Are you sure DNS has finished propagation after your server move?

I’m not sure how to tell. I updated the DNS A record two days ago on 23 October at around 10am UTC. A few days before that I had set its TTL to 60s.

Do you still have Caddy running on your old server?

The old server was running Nginx which I stopped after updating the A record. The certificates there were issued on 21 September 2021. The certificate issuance mechanism was a cronjob running at 10 minutes after midnight UTC every day (invoking which I also shut down.

I don’t think the problem could be a pending cert issuance request from the old server.

According to | new certificates were successfully issued 2 days ago.

Hmm, I wonder why curl says the certificate is outdated?


Seems to work for me, from my machine though:

$ curl -v
*   Trying
* Connected to ( port 443 (#0)
* ALPN, offering h2
* ALPN, offering http/1.1
* successfully set certificate verify locations:
*  CAfile: /etc/ssl/certs/ca-certificates.crt
*  CApath: /etc/ssl/certs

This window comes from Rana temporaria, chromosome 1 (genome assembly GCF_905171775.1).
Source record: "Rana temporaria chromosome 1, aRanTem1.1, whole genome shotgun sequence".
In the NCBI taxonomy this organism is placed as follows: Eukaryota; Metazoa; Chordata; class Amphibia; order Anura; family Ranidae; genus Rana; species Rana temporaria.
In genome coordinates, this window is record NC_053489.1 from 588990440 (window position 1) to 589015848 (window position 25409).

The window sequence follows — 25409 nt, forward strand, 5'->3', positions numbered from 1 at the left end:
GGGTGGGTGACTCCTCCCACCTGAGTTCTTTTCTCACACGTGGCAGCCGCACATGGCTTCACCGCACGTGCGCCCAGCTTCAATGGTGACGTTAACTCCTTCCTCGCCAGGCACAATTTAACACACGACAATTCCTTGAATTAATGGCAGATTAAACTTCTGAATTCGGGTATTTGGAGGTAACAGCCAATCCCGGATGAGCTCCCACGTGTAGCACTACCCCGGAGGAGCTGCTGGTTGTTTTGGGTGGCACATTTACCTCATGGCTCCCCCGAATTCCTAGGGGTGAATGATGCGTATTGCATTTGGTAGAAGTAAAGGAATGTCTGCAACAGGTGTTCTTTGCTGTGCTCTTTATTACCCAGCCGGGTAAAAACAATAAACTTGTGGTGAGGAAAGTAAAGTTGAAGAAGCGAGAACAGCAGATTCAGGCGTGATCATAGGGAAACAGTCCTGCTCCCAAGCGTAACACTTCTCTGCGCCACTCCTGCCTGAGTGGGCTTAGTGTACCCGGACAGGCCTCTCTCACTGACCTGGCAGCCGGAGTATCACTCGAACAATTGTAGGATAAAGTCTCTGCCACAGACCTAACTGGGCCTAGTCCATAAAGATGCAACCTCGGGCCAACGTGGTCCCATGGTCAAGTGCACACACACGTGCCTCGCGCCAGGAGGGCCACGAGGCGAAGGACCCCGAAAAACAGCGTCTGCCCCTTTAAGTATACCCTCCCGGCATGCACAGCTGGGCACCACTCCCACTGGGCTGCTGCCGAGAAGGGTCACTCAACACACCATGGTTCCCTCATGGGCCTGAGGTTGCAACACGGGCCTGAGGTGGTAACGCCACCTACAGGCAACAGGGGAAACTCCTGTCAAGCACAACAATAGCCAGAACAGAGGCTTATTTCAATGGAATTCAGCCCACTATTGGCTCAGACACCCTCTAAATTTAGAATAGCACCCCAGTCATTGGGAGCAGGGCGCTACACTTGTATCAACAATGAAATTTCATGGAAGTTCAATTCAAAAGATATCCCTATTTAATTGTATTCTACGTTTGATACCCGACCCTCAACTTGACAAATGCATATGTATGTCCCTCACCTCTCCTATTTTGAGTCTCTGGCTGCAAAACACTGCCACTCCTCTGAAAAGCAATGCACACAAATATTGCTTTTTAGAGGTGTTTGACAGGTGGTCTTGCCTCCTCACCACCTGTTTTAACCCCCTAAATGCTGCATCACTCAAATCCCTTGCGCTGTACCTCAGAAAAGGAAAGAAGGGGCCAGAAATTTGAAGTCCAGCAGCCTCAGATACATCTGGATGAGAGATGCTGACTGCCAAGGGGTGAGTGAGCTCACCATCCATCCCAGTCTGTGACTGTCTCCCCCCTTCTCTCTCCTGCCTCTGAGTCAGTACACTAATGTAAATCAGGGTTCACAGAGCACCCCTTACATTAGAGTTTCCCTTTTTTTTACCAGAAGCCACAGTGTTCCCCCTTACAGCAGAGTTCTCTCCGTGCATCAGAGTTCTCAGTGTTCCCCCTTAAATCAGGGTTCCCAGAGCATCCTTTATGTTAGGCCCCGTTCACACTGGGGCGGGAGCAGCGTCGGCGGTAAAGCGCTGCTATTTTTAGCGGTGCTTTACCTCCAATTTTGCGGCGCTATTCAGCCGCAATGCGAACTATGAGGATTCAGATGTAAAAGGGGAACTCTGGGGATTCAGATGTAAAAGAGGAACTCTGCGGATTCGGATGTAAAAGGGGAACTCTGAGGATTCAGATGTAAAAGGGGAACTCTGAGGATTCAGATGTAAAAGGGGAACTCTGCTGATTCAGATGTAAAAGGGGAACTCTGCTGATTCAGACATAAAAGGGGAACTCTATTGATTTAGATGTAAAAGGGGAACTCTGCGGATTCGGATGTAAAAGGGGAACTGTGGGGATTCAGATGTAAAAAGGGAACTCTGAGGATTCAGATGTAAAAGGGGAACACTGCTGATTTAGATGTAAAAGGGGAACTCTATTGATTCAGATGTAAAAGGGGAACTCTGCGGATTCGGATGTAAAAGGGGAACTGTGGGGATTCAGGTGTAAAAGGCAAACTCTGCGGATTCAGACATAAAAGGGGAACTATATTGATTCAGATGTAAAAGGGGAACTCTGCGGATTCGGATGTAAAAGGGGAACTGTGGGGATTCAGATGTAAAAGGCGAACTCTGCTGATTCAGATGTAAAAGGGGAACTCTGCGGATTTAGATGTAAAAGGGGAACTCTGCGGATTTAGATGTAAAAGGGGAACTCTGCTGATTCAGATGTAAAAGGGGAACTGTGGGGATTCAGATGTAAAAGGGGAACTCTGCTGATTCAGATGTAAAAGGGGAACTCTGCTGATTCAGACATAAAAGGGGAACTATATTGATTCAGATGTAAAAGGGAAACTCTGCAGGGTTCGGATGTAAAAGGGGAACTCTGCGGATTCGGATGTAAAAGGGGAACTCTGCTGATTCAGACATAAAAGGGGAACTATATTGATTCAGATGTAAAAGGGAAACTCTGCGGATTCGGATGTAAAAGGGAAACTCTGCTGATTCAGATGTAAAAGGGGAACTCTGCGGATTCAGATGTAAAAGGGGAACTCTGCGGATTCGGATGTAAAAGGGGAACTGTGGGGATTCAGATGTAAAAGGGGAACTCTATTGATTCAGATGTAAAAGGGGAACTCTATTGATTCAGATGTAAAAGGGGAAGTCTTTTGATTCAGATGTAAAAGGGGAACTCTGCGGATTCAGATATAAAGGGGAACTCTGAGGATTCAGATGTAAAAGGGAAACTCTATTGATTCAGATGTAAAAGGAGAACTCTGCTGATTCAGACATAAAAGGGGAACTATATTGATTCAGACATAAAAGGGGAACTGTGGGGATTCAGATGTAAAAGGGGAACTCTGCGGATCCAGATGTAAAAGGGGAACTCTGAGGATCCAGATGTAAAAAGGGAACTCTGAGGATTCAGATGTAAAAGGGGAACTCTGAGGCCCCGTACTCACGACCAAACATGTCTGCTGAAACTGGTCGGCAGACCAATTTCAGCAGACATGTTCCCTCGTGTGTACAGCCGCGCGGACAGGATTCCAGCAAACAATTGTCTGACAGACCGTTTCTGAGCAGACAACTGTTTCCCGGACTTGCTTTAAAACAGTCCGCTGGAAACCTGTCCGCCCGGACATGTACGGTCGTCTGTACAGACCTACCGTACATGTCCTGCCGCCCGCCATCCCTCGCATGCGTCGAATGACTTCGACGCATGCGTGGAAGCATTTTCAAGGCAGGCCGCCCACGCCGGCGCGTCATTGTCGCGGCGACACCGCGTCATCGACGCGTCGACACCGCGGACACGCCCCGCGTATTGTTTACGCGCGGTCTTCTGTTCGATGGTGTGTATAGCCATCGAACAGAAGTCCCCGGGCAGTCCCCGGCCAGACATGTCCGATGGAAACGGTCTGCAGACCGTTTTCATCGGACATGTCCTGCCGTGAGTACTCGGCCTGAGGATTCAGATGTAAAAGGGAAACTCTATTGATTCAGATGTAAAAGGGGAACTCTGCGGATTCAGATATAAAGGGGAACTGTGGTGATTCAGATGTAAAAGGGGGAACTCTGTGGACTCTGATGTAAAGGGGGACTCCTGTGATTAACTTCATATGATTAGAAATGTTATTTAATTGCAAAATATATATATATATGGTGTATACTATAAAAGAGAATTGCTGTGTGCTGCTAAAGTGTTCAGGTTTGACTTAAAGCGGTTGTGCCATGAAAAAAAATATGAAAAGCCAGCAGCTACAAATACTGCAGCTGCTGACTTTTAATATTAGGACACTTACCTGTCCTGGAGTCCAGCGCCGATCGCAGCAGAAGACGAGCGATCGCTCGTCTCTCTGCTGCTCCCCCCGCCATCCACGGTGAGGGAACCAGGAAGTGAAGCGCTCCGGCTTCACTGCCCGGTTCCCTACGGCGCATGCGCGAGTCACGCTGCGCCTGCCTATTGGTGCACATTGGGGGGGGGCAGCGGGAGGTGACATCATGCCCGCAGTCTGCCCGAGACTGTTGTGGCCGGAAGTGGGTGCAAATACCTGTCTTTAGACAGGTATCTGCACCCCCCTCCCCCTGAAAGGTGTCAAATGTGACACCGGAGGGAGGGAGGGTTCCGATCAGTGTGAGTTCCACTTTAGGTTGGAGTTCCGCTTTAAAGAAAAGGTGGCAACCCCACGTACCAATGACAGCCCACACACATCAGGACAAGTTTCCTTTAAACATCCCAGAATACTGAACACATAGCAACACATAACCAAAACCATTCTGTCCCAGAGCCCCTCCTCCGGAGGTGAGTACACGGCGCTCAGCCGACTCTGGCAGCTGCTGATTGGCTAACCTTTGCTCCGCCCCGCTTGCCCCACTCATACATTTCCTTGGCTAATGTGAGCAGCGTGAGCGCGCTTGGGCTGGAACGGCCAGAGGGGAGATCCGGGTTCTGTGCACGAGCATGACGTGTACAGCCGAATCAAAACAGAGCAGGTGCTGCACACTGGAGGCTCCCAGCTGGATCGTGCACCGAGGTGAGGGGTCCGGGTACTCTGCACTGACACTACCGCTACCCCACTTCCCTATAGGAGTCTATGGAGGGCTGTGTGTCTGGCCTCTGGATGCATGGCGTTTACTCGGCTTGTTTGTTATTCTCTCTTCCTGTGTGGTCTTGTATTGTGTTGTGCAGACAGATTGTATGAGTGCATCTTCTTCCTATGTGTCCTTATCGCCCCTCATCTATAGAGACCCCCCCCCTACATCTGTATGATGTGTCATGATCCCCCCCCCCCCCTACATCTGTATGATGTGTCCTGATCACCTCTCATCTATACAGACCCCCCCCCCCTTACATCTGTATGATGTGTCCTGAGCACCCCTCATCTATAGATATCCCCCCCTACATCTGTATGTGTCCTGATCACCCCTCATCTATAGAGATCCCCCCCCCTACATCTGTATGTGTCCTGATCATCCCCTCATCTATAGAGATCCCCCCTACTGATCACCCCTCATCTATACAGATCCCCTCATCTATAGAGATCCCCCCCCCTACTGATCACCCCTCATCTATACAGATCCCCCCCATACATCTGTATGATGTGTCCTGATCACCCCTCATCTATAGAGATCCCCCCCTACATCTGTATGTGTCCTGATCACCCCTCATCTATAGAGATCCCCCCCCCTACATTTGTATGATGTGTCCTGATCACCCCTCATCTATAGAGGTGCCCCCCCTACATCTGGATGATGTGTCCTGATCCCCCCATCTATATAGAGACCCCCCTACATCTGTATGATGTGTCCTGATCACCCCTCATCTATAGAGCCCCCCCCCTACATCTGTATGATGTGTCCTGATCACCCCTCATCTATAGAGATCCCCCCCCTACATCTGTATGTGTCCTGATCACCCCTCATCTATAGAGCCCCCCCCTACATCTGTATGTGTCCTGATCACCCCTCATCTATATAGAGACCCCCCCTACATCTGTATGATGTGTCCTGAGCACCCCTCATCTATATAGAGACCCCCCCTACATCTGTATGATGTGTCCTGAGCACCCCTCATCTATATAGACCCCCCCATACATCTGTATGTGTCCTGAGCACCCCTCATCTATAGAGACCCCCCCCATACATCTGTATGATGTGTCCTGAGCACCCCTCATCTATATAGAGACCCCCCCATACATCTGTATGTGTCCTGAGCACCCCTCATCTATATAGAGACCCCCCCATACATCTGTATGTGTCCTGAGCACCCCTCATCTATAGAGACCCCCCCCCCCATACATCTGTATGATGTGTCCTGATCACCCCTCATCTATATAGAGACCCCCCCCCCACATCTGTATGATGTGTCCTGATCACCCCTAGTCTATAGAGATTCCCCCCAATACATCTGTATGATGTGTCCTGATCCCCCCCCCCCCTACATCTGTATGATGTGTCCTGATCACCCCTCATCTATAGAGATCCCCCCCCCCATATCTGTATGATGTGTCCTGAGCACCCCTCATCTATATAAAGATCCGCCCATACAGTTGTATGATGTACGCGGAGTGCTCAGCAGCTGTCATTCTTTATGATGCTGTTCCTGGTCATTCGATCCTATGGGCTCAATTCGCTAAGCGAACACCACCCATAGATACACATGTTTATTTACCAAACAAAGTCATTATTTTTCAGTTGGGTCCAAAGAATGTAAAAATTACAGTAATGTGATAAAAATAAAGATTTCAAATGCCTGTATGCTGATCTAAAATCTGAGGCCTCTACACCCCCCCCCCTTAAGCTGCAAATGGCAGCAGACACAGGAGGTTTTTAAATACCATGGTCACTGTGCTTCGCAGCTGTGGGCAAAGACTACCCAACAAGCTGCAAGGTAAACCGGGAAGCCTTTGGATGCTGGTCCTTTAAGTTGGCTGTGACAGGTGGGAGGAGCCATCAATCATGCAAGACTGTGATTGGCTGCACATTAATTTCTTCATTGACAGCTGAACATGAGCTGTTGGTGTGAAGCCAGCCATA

* TLSv1.3 (OUT), TLS handshake, Client hello (1):
* TLSv1.3 (IN), TLS handshake, Server hello (2):
* TLSv1.3 (IN), TLS handshake, Encrypted Extensions (8):
* TLSv1.3 (IN), TLS handshake, Certificate (11):
* TLSv1.3 (IN), TLS handshake, CERT verify (15):
* TLSv1.3 (IN), TLS handshake, Finished (20):
* TLSv1.3 (OUT), TLS change cipher, Change cipher spec (1):
* TLSv1.3 (OUT), TLS handshake, Finished (20):
* SSL connection using TLSv1.3 / TLS_AES_128_GCM_SHA256
* ALPN, server accepted to use h2
* Server certificate:
*  subject:
*  start date: Oct 23 10:04:50 2021 GMT
*  expire date: Jan 21 10:04:49 2022 GMT
*  subjectAltName: host "" matched cert's ""
*  issuer: C=US; O=Let's Encrypt; CN=R3
*  SSL certificate verify ok.
* Using HTTP2, server supports multi-use
* Connection state changed (HTTP/2 confirmed)
* Copying HTTP/2 data in stream buffer to connection buffer after upgrade: len=0
* Using Stream ID: 1 (easy handle 0x5571e09b7580)
> GET / HTTP/2
> Host:
> user-agent: curl/7.74.0
> accept: */*
* TLSv1.3 (IN), TLS handshake, Newsession Ticket (4):
* Connection state changed (MAX_CONCURRENT_STREAMS == 250)!
< HTTP/2 401 
< cache-control: no-cache
< content-type: text/javascript
< server: Caddy
< x-request-id: 1eb09a17-2b1a-448e-8e03-ea079f4acb99
< x-runtime: 0.003641
< date: Mon, 25 Oct 2021 11:32:03 GMT
* Connection #0 to host left intact

Thanks for posting that; it was useful. It turns out my curl problem was due to macOS’s built-in curl not supporting TLSv1.3. When I replaced it with a version that does, curl -v worked fine.